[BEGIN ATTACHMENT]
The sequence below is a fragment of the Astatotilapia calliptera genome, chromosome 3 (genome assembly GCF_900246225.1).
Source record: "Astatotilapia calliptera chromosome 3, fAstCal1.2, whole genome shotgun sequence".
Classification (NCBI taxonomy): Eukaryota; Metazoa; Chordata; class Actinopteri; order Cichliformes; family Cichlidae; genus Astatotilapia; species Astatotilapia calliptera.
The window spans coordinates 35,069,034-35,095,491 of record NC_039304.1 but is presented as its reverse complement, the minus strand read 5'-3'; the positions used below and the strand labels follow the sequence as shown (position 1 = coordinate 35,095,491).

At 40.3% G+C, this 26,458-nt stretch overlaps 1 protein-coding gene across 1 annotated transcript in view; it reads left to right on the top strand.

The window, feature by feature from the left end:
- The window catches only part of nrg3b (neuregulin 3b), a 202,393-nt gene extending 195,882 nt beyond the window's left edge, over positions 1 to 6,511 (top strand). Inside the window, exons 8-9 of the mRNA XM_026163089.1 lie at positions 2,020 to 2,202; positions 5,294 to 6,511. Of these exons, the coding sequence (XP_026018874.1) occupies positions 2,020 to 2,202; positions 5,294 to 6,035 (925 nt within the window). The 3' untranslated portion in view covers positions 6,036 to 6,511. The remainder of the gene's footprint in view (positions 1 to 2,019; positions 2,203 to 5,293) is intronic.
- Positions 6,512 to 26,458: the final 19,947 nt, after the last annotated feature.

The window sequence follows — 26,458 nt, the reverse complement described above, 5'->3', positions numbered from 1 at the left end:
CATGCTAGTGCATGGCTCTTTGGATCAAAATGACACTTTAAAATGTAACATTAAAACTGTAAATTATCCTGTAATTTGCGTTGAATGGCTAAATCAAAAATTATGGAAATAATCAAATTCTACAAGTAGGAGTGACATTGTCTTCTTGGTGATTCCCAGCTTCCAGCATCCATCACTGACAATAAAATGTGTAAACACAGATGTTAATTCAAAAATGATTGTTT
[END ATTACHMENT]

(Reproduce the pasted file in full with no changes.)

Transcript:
The sequence below is a fragment of the Astatotilapia calliptera genome, chromosome 3 (genome assembly GCF_900246225.1).
Source record: "Astatotilapia calliptera chromosome 3, fAstCal1.2, whole genome shotgun sequence".
Classification (NCBI taxonomy): Eukaryota; Metazoa; Chordata; class Actinopteri; order Cichliformes; family Cichlidae; genus Astatotilapia; species Astatotilapia calliptera.
The window spans coordinates 35,069,034-35,095,491 of record NC_039304.1 but is presented as its reverse complement, the minus strand read 5'-3'; the positions used below and the strand labels follow the sequence as shown (position 1 = coordinate 35,095,491).

At 40.3% G+C, this 26,458-nt stretch overlaps 1 protein-coding gene across 1 annotated transcript in view; it reads left to right on the top strand.

The window, feature by feature from the left end:
- The window catches only part of nrg3b (neuregulin 3b), a 202,393-nt gene extending 195,882 nt beyond the window's left edge, over positions 1 to 6,511 (top strand). Inside the window, exons 8-9 of the mRNA XM_026163089.1 lie at positions 2,020 to 2,202; positions 5,294 to 6,511. Of these exons, the coding sequence (XP_026018874.1) occupies positions 2,020 to 2,202; positions 5,294 to 6,035 (925 nt within the window). The 3' untranslated portion in view covers positions 6,036 to 6,511. The remainder of the gene's footprint in view (positions 1 to 2,019; positions 2,203 to 5,293) is intronic.
- Positions 6,512 to 26,458: the final 19,947 nt, after the last annotated feature.

The window sequence follows — 26,458 nt, the reverse complement described above, 5'->3', positions numbered from 1 at the left end:
CATGCTAGTGCATGGCTCTTTGGATCAAAATGACACTTTAAAATGTAACATTAAAACTGTAAATTATCCTGTAATTTGCGTTGAATGGCTAAATCAAAAATTATGGAAATAATCAAATTCTACAAGTAGGAGTGACATTGTCTTCTTGGTGATTCCCAGCTTCCAGCATCCATCACTGACAATAAAATGTGTAAACACAGATGTTAATTCAAAAATGATTGTTT